Clearer day for gene therapy: New vector carries big genes linked to inherited blindness
For some inherited diseases, one barrier to successful gene therapy is that a commonly used vector (package into which the curative gene is placed) cannot accommodate the large size of the curative gene. However, a newly developed vector derived from the AAV5 form of adeno-associated virus has been used to successfully carry large genes into cells and to improve eye function in a mouse model of an inherited disease causing progressive loss of sight.
Some clinicians and researchers hope that individuals with inherited diseases (such as cystic fibrosis and recessive Stargardt disease, which causes progressive loss of sight) might one day be cured by providing them with a corrected version of their disease-causing faulty gene, i.e., by gene therapy.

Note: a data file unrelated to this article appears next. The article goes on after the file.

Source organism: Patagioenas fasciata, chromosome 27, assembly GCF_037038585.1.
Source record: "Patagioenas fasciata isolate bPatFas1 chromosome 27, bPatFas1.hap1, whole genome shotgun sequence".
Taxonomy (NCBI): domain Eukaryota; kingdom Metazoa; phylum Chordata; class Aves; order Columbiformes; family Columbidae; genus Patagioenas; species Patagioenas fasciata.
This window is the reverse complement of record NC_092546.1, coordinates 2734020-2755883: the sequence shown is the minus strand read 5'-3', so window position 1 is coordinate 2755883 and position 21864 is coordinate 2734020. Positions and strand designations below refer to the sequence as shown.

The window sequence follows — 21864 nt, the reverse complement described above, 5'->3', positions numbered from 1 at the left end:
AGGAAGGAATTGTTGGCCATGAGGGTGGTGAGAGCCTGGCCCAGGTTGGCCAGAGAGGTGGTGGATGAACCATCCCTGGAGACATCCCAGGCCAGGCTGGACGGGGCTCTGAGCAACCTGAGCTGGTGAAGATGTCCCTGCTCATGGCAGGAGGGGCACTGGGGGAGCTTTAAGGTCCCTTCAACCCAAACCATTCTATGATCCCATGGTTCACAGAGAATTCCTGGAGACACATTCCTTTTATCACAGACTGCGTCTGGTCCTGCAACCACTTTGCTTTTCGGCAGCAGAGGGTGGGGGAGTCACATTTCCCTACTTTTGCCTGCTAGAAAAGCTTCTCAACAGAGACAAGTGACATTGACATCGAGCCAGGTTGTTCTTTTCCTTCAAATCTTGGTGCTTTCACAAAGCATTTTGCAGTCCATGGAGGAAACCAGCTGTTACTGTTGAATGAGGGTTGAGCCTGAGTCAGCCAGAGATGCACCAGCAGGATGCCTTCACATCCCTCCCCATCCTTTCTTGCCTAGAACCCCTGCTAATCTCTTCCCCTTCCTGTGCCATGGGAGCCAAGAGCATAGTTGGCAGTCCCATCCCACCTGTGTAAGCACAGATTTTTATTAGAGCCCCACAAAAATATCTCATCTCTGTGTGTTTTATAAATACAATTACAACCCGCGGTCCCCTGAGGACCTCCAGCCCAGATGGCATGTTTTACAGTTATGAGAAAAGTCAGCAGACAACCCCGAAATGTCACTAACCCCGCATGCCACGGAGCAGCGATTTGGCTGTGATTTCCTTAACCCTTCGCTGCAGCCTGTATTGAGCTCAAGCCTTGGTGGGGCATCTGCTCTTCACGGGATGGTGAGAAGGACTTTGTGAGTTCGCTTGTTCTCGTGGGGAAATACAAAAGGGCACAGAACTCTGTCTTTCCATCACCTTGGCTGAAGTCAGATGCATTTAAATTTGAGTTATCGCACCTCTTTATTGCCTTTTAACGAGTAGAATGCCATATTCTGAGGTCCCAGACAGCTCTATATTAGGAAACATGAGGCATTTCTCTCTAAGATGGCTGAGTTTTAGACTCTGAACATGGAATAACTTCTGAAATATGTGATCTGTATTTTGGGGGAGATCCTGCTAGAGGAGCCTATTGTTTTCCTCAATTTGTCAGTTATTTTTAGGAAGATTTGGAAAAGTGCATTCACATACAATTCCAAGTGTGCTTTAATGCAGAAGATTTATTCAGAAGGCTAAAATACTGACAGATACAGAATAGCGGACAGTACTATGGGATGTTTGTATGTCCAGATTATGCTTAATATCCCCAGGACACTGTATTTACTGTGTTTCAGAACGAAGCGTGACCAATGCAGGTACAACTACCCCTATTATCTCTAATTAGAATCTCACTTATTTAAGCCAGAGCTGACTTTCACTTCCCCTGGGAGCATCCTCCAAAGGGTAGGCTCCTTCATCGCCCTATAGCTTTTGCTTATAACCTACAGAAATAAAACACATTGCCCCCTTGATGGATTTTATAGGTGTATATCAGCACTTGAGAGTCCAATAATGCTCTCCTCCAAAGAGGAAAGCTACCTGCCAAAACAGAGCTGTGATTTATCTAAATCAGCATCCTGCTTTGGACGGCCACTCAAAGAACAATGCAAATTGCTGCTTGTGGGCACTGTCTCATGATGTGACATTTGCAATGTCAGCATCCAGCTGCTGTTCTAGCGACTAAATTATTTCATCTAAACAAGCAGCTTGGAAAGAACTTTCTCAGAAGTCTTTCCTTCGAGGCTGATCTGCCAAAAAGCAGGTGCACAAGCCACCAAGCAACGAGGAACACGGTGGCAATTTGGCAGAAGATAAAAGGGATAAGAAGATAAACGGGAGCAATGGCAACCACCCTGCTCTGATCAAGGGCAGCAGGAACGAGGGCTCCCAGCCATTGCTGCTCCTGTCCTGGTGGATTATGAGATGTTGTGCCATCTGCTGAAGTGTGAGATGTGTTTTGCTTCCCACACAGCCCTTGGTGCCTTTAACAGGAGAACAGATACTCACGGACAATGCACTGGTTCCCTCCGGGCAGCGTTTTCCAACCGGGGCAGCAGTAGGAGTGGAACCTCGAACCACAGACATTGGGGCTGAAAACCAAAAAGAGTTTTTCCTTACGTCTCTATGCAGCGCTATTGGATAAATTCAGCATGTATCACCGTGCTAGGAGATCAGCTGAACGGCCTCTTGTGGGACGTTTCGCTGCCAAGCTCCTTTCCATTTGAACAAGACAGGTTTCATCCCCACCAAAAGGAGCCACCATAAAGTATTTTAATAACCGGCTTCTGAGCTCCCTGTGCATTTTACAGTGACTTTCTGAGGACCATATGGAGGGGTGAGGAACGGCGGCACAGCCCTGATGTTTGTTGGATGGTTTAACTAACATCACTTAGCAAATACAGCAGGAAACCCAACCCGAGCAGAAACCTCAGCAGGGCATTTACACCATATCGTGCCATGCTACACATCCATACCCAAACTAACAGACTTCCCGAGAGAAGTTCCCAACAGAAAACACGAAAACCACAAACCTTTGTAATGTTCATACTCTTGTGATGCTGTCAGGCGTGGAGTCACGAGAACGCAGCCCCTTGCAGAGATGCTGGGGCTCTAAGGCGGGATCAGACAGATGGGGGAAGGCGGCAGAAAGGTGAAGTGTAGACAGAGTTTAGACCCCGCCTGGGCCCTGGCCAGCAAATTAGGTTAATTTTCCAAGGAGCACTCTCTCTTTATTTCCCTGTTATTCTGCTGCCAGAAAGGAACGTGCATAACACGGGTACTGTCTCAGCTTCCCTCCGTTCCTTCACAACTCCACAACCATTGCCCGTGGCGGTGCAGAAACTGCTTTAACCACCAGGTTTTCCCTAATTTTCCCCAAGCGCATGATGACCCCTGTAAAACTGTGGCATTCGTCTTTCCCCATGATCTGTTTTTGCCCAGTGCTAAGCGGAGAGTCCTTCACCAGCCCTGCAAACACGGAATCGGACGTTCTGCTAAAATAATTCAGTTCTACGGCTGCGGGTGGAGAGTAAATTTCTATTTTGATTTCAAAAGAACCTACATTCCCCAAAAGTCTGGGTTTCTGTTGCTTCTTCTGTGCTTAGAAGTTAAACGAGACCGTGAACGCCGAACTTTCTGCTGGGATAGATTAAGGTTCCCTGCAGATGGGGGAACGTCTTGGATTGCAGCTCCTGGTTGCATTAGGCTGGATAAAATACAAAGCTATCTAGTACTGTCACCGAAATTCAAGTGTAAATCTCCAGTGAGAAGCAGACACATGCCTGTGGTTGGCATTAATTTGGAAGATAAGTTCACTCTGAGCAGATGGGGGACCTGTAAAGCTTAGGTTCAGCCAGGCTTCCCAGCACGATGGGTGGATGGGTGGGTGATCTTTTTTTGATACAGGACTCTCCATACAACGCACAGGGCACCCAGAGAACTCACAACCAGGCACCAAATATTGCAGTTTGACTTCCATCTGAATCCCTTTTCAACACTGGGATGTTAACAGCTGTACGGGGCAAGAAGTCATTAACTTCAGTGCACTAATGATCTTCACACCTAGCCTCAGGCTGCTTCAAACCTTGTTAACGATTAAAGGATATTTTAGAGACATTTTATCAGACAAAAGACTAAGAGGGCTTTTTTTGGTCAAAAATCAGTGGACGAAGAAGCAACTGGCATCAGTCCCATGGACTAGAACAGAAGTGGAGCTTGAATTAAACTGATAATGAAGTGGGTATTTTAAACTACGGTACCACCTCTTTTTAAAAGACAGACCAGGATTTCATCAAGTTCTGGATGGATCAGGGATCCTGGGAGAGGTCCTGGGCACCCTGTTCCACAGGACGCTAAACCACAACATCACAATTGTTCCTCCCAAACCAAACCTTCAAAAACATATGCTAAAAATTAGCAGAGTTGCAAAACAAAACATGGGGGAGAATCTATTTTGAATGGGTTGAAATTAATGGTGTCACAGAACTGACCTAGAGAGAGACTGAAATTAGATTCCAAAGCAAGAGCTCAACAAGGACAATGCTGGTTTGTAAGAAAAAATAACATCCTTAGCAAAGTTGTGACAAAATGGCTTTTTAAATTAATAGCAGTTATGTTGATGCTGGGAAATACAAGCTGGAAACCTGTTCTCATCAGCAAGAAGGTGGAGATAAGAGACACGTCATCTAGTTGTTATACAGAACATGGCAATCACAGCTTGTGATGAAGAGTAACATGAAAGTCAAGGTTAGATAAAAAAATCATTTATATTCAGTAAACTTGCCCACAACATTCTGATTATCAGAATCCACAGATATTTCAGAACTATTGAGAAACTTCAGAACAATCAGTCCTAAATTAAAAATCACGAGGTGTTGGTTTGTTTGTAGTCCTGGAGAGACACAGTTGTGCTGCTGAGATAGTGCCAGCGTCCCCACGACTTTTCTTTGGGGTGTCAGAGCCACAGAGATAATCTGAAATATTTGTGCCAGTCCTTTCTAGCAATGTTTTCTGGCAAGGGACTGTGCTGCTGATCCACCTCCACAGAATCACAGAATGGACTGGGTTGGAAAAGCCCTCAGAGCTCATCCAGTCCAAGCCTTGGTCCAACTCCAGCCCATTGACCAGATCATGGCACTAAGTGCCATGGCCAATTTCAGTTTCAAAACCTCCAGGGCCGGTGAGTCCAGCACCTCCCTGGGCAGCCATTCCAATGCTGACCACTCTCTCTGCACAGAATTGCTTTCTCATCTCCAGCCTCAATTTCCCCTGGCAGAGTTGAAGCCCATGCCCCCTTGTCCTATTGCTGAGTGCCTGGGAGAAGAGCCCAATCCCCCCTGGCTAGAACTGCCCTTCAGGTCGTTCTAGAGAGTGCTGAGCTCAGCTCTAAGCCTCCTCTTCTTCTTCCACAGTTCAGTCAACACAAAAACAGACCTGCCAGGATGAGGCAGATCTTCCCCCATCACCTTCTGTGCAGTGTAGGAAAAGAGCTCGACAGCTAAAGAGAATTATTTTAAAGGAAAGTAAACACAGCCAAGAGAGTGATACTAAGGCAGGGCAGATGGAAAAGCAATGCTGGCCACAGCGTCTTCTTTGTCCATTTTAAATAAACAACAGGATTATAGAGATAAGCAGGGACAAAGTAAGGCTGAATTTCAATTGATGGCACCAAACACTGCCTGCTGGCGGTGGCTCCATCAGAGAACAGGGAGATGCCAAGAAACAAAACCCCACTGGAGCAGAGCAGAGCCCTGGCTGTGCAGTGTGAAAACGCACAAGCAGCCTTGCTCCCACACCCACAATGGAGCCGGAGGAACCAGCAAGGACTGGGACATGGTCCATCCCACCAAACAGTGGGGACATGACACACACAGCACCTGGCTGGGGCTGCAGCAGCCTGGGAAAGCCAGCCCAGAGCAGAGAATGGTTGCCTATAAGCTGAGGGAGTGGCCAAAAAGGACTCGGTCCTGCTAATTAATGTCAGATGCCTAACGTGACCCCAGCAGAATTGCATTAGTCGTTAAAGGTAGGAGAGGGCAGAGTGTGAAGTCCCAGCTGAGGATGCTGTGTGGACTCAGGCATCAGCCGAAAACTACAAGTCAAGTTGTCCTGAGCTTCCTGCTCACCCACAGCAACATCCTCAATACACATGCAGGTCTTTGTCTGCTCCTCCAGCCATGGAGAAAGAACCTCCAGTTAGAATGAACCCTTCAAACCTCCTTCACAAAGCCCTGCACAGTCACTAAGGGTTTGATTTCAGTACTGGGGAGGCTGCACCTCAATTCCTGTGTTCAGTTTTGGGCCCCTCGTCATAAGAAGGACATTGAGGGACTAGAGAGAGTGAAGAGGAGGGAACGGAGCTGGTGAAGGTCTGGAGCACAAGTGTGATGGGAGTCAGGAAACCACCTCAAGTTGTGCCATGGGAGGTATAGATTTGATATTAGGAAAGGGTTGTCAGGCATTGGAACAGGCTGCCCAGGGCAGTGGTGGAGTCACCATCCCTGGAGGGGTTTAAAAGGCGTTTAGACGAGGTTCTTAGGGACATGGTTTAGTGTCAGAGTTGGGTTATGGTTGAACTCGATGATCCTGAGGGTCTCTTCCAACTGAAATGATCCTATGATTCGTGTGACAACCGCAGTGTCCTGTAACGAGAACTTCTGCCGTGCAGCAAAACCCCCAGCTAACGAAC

In gene therapy, the curative gene is packaged in an agent known as a vector, which carries the gene into cells where it is required. One of the most common vectors is derived from a virus, adeno-associated virus (AAV). However, for some diseases, such as recessive Stargardt disease, one barrier to successful gene therapy is that AAV is not able to accommodate the large size of the curative gene.
New data, generated by Alberto Auricchio and colleagues, at the Telethon Institute of Genetics and Medicine, Italy, has revealed that vectors derived from a specific form of AAV known as AAV5 can accommodate large genes, including that missing in a mouse model of recessive Stargardt disease.
In the study, it was found that much larger genes could be packaged into vectors derived from AAV5 than from vectors derived from other forms of AAV. Further, it was shown that AAV5 could be used to induce cells to successfully convert the information in the large genes into protein.
When AAV5 containing the mouse gene Abca4, which is the mouse correlate of the gene mutated in individuals with recessive Stargardt disease, was injected into the eye of mice lacking Abca4, improvement in the function of the eye was observed. The authors therefore concluded that vectors derived from AAV5 could be useful for treating individuals with recessive Stargardt disease.
Source: Journal of Clinical Investigation